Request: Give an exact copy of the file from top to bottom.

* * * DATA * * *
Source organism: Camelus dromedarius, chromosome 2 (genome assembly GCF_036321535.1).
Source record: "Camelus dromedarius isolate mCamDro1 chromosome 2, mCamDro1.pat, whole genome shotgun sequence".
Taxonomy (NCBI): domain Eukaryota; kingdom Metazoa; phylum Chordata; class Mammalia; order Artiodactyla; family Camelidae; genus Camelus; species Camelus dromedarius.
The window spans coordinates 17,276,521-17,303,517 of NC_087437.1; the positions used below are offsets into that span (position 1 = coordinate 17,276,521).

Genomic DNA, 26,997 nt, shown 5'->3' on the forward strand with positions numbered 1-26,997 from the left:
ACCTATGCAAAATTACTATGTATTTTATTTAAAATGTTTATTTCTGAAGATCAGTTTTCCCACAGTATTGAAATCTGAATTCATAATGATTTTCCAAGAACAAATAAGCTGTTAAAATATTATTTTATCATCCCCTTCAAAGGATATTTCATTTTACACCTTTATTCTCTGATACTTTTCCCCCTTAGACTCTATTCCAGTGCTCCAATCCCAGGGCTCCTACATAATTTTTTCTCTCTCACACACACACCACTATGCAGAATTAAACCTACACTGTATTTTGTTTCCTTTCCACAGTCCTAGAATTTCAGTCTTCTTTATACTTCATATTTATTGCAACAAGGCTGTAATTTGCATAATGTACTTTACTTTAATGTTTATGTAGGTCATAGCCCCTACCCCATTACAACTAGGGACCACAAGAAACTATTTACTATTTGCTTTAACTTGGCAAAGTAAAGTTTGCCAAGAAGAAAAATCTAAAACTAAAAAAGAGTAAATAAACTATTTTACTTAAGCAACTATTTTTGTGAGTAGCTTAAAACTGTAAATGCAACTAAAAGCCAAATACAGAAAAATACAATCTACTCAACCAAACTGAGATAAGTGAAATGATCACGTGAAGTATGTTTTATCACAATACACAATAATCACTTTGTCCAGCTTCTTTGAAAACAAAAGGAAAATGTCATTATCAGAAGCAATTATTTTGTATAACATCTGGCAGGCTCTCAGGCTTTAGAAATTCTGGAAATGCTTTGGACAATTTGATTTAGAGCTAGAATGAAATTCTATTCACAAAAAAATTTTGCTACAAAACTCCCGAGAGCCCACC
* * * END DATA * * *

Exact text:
Source organism: Camelus dromedarius, chromosome 2 (genome assembly GCF_036321535.1).
Source record: "Camelus dromedarius isolate mCamDro1 chromosome 2, mCamDro1.pat, whole genome shotgun sequence".
Taxonomy (NCBI): domain Eukaryota; kingdom Metazoa; phylum Chordata; class Mammalia; order Artiodactyla; family Camelidae; genus Camelus; species Camelus dromedarius.
The window spans coordinates 17,276,521-17,303,517 of NC_087437.1; the positions used below are offsets into that span (position 1 = coordinate 17,276,521).

Genomic DNA, 26,997 nt, shown 5'->3' on the forward strand with positions numbered 1-26,997 from the left:
ACCTATGCAAAATTACTATGTATTTTATTTAAAATGTTTATTTCTGAAGATCAGTTTTCCCACAGTATTGAAATCTGAATTCATAATGATTTTCCAAGAACAAATAAGCTGTTAAAATATTATTTTATCATCCCCTTCAAAGGATATTTCATTTTACACCTTTATTCTCTGATACTTTTCCCCCTTAGACTCTATTCCAGTGCTCCAATCCCAGGGCTCCTACATAATTTTTTCTCTCTCACACACACACCACTATGCAGAATTAAACCTACACTGTATTTTGTTTCCTTTCCACAGTCCTAGAATTTCAGTCTTCTTTATACTTCATATTTATTGCAACAAGGCTGTAATTTGCATAATGTACTTTACTTTAATGTTTATGTAGGTCATAGCCCCTACCCCATTACAACTAGGGACCACAAGAAACTATTTACTATTTGCTTTAACTTGGCAAAGTAAAGTTTGCCAAGAAGAAAAATCTAAAACTAAAAAAGAGTAAATAAACTATTTTACTTAAGCAACTATTTTTGTGAGTAGCTTAAAACTGTAAATGCAACTAAAAGCCAAATACAGAAAAATACAATCTACTCAACCAAACTGAGATAAGTGAAATGATCACGTGAAGTATGTTTTATCACAATACACAATAATCACTTTGTCCAGCTTCTTTGAAAACAAAAGGAAAATGTCATTATCAGAAGCAATTATTTTGTATAACATCTGGCAGGCTCTCAGGCTTTAGAAATTCTGGAAATGCTTTGGACAATTTGATTTAGAGCTAGAATGAAATTCTATTCACAAAAAAATTTTGCTACAAAACTCCCGAGAGCCCACC